The latter. I used to like McCain but he sold his soul to the Christian Right and the Republican money machine. Giuliani seems to have actually earned most of his money, but that whole "I was there on 9/11 [well, duh!], facing down the evil terrorists and personally rebuilding my city" routine has gotten sufficiently old to where it turns my stomach. Got anything useful to say about the 364 other days of the year, Rudy? Mitt Romney is a double-talking, religious-government-is-the-American-way-blathering moron. [Ex-candidate Mike Dukakis came right out and called him a "fraud" on c-span recently, and I respect Dukakis' opinions]. I could go on, but what's the point...

On the Demo side, only Shrillary and Barack "My Middle name is Hussein but I'm not related to Saddam - really!" seem viable and qualified, but the whole Clintonian power axis and money machine, and Hillary's using Bill and a strategic residence move to get a NY Senate seat puts me off. She may be well-qualified, but if she weren't married to Bill no one would have ever heard of her.

Zeta-Flux 2008-01-04 00:08

One thing Mitt Romney is not, and that is a moron. Also, I'd say he (at the very least) meets your qualifications regarding money. He didn't marry his wife for money; his father's wealth isn't what ultimately led to his personal wealth. His success at the Olympics wasn't an accident, or his success at Bain, etc...

Having followed the race from Iowa has been interesting. Everyone claims Romney is a "double-talker" and "flip-flopper". I don't want to argue whether this is accurate or not (I'll leave that for later), but what I've found interesting is how the media deals with him. These labels, along with "dishonest" and "attacking" seem to be media driven, for the most part. For example, Mitt clearly admits he changed his position (once) on abortion. And he has clearly made a few gaffes (such as with regards to being a hunter, and not being clear about seeing *the affects of* his father marching with MLK rather than the actual circumstance). But when compared with the other candidates these are ridiculously small issues. Is anyone really worried that Romney will not live up to his campaign promises? Can the same be made of Guiliani or Thompson? If we compare the issues that McCain has flip-flopped on or made gaffes with, how does Romney look.

Did you see the republican CNN utube debate? That was when it became clear to me that the MSM was out to get Romney. (The confederate flag? All the words in the bible?)

By the way, I respect Obama. I might be tempted to vote for him depending on how the nominations go. Hillary...my friend went to listen to her (and he was open to her) and came away not willing to vote for her. She seems to me too much of the "spend all the money on government programs" kind of person.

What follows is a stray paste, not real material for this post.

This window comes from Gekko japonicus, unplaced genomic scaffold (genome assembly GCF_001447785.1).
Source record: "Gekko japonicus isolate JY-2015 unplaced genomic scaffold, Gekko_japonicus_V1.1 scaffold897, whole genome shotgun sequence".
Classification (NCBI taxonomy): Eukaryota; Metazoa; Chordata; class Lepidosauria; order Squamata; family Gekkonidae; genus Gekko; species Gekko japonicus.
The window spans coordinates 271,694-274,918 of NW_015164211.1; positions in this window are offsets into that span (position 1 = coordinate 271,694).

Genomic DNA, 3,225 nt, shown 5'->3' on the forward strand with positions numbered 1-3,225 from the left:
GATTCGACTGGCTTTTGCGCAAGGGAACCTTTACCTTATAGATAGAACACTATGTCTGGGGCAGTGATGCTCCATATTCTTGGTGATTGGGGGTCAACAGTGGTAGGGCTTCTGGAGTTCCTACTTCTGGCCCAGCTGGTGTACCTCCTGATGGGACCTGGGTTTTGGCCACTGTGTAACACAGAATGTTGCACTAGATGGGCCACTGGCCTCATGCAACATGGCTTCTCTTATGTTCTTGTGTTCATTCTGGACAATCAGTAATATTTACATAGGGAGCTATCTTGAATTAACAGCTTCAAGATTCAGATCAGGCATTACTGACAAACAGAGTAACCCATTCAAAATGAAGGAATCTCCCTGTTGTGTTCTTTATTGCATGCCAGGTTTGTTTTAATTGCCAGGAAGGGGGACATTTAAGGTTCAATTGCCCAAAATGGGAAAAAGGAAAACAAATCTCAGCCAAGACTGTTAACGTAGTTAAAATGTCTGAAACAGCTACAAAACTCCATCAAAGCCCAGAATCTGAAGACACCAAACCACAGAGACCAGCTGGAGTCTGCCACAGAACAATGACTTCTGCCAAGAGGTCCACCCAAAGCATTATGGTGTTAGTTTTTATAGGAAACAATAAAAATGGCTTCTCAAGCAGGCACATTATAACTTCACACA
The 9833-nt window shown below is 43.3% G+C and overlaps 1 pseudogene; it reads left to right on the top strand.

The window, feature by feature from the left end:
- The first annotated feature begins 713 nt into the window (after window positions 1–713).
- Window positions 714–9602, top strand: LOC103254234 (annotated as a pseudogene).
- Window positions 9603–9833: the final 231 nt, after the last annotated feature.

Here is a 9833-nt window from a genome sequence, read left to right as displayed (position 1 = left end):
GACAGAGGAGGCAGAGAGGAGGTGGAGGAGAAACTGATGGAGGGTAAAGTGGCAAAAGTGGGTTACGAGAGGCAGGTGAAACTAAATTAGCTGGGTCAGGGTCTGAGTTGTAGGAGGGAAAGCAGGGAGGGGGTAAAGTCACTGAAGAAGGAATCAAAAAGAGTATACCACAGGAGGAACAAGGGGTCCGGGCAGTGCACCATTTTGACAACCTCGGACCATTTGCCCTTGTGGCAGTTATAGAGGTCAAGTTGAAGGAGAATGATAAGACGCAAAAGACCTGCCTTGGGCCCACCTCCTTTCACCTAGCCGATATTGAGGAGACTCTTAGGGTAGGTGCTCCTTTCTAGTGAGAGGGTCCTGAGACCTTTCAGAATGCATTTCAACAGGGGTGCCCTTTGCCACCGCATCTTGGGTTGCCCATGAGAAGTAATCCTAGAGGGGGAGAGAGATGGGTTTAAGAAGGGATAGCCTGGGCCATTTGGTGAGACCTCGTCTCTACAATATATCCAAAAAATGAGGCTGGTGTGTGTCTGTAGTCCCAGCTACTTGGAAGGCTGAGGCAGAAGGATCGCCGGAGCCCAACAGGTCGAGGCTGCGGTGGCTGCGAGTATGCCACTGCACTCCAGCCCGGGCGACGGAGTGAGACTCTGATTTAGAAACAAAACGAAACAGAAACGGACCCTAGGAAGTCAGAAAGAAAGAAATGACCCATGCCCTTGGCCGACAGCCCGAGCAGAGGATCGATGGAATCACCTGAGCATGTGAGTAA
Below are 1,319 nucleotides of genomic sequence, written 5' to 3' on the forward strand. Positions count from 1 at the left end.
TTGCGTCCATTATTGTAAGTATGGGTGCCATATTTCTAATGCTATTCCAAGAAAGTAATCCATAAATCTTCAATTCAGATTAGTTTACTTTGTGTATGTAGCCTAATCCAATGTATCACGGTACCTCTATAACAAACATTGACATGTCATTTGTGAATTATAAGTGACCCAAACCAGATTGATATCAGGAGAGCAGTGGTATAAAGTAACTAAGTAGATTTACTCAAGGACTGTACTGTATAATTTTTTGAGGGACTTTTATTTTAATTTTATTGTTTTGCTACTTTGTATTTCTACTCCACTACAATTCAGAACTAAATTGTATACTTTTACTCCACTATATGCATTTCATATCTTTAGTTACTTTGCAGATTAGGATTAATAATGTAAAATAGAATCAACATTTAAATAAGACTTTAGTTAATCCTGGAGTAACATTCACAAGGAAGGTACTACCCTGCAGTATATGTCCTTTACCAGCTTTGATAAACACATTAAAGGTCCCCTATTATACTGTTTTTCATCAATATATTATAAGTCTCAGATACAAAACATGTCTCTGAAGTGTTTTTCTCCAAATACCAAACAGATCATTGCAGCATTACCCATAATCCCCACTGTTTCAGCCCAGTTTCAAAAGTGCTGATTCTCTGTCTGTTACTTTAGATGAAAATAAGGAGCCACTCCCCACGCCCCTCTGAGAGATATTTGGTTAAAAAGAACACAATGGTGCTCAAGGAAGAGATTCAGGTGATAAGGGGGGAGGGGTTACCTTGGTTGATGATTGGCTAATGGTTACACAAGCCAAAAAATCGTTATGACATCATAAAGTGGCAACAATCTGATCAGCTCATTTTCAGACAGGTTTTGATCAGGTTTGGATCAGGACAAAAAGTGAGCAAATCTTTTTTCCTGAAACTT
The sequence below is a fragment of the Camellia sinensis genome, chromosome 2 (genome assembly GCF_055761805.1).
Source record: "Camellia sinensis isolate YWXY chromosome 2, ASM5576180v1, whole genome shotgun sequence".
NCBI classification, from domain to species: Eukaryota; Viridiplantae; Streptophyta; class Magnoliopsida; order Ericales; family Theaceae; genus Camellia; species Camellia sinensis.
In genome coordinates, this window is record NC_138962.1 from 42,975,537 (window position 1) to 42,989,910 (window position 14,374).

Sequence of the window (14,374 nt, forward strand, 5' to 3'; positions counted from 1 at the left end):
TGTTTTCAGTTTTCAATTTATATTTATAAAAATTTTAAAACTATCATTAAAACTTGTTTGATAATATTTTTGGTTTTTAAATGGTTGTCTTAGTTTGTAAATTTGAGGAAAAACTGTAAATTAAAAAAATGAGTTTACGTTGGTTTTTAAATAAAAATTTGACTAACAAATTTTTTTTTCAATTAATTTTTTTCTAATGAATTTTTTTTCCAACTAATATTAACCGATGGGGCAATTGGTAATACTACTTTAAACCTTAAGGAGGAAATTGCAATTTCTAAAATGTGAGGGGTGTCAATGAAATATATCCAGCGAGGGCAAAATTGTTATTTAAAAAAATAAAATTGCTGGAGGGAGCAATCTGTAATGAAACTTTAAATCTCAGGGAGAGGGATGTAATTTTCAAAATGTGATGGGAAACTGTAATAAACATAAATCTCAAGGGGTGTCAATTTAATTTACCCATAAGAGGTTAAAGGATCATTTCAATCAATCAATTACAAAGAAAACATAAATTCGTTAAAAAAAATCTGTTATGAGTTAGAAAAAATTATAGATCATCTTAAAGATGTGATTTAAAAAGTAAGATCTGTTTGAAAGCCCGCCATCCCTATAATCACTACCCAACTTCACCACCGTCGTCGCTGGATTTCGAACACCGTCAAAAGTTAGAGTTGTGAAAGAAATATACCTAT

Anyways, one hour til caucus time.

-----

P.S. When I listened to Romney's talk about religion in America, it struck me (and my wife) as odd that he left out atheists. I think this was a mistake on his part. Some have interpreted this as Romney specifically calling atheists non-moral, or not for freedom. (I'm sure you can google, and find specific sentences seeming to say this.) Romney later talked about this issue; saying he was using the words of the founding fathers, in terms of the body of Americans, and that it is obvious that atheists and/or agnostics can be moral people, and he includes them in the American body. His point, which should have been more clear, (and is just the restatement of what some of the founding fathers taught) is that America needs religion (loosely defined) for the body of its people, or they will be (as a body) immoral. I think this is a defensible position, although some will disagree. However, I don't think anyone need be scared that Romney believes that *discussion* of religion belongs on the stage, but not advocacy of any doctrine (or persecution of those who don't believe in any God). Mormons are one of the few religions that doesn't have any sort of counter-ministry.

ewmayer 2008-01-04 00:36

[QUOTE=Zeta-Flux;122121]One thing Mitt Romney is not, and that is a moron.[/QUOTE]

I should have been clearer: in re Romney I used the term as a general pejorative/expression-of-dislike, not in the usual "low intelligence" sense.

[QUOTE]However, I don't think anyone need be scared that Romney believes that *discussion* of religion belongs on the stage, but not advocacy of any doctrine (or persecution of those who don't believe in any God). Mormons are one of the few religions that doesn't have any sort of counter-ministry.[/QUOTE]